Sailing with Whales

I assume by now you’ve all seen this:

But it’s so completely insane I had to repost the picture. (And have you seen the video of it?? I can’t decide if it’s fake or real or what…)

Whale run-ins are the only thing I can think of that a sailor can’t do anything to prepare for. Poor visibility, no problem. Light winds, fine. Even storms are manageable, with the right sails, ground tackle, self-steering, drogues. Shoot–we have tactics for lightning strikes. But hitting a whale? (Or in this case, a whale hitting you??) Completely unpredictable, and not a dang thing you can do about it.

For how many yachts sink from hitting whales at night (snapping off the keel, thudding a whole in the hull), it’s amazing that the whale jumping on top of this boat didn’t sink it.

Being a cruiser myself, I’ve had many a night watch on the Pacific Coast to fret about hitting a migrating whale. On the most extravagant end of my wish list is one of those new FLIR thermal imagers that can detect things underwater like radar…but they start at around $5,000. Instead, I learned a thing or two about whales to help minimize the chances of hitting one.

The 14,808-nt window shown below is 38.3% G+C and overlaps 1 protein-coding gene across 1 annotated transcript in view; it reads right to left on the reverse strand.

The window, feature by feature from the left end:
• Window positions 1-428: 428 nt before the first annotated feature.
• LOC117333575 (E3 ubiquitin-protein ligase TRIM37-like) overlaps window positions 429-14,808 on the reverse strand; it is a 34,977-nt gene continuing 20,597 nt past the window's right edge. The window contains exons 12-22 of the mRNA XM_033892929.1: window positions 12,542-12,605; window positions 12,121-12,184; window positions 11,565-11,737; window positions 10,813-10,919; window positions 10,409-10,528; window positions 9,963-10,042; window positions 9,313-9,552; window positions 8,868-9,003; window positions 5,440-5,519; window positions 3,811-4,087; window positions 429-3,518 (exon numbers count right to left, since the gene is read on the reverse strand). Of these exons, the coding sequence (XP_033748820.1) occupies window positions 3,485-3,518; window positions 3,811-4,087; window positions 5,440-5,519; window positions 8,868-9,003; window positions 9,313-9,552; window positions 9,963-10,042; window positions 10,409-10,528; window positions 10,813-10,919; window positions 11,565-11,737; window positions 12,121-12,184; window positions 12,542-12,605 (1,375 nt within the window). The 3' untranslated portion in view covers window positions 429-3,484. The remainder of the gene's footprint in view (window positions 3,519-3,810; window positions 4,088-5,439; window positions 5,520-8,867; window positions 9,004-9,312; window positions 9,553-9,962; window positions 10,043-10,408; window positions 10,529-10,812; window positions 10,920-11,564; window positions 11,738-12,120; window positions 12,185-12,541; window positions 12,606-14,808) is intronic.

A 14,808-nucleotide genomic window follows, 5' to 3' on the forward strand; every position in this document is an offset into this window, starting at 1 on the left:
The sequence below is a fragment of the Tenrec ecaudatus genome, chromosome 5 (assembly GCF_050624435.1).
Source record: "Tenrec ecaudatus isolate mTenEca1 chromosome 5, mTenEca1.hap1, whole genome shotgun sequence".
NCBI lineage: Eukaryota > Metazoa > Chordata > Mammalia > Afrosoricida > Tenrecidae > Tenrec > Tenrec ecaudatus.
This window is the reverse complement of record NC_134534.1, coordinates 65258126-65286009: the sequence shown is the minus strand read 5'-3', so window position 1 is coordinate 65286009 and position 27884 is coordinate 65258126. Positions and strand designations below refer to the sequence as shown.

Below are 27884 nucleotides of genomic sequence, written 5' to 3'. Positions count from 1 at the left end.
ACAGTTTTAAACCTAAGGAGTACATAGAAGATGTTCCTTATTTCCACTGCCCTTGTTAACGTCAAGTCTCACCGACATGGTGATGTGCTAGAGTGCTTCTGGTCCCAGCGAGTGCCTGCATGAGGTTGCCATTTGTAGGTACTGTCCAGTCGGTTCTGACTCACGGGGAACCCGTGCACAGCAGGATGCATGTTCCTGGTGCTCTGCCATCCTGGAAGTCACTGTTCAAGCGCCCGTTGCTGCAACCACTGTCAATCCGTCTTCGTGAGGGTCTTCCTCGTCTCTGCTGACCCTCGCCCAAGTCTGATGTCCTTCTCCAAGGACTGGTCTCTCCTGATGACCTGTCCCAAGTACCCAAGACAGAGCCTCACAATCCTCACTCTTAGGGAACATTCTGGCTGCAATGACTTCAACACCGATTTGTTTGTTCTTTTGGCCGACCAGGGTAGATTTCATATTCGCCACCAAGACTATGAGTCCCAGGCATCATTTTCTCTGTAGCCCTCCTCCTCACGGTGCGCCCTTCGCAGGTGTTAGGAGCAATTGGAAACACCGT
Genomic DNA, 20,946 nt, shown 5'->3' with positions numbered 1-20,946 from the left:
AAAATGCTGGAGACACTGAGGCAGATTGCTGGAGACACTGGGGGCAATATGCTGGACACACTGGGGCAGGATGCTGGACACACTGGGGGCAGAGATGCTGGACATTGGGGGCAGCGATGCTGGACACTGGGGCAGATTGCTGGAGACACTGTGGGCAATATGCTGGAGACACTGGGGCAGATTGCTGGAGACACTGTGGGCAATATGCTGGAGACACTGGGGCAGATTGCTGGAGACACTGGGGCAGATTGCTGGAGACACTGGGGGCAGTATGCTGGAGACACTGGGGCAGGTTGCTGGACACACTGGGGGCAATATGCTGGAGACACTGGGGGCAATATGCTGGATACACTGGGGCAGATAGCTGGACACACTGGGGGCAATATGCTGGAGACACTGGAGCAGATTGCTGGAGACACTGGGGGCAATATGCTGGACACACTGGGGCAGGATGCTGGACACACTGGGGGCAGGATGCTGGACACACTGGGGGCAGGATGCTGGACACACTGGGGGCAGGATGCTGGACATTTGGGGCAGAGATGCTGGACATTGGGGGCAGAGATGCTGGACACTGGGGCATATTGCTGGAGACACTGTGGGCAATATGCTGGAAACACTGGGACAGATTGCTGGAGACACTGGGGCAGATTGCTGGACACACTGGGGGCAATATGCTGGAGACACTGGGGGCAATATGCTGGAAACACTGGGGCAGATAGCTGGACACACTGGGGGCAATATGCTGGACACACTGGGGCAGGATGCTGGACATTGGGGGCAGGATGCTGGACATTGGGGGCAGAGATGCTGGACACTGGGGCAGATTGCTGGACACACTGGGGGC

1. When you spot a whale, it’s easy to let the wheel drift towards it. But make sure you stay at least 300 feet away from them, because the closer you get, the more curious they become about you.
2. Whales have poor eyesight and trouble hearing sailboats, so it’s a good idea to turn on the engine when you know whales are nearby. If they can hear you, they’re less likely to surface blindly underneath you–or jump on top of your boat.
3. Whale watching guides recommend keeping yourself behind the whale and always maintaining a constant speed. Rapid changes in direction or speed may trigger defensive action from the whale, (although jumping on top of your boat is not normally one of these!).
4. Keep in mind that the governments of Canada, Mexico, and the US have passed laws regarding whale watching practices for private boaters. Here is a link to NOAA’s guidelines and regulations.

It’s important for sailors’ safety as well as for consideration of the whales that you follow these safe whale watching guidelines. At night, a healthy dose of telepathy–“stay away from our keel, whales”–is the most effective method I’ve found. So far, it’s working for me.

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christine Sbolgi

I firmly beleive that this photo and video is a HOAX I close work with whales, suporting scientific expeditions studying sounds and behavior. There are 2 reason for beleiving that its a hoax.
1. the captain is not looking at the whale, something so big jumping next to you makes serious noise – nobody stays put in a relaxed position!
2. hitting and bumping has happened, but whales aren´t suicidal. If the are enoyed, they may hit with there tale but not jump on them.

All and all, I beleive its a serious HOAX. Nevertheless, its worth sailing cautiousely.

Two months and counting… | The MacDonalds

[…] instead of the big stuff like ‘what happens if our boat hits a whale?’ (yes, this actually happens), or ‘what do we do if we’re boarded by pirates?’.  Well, Tim will look for all […]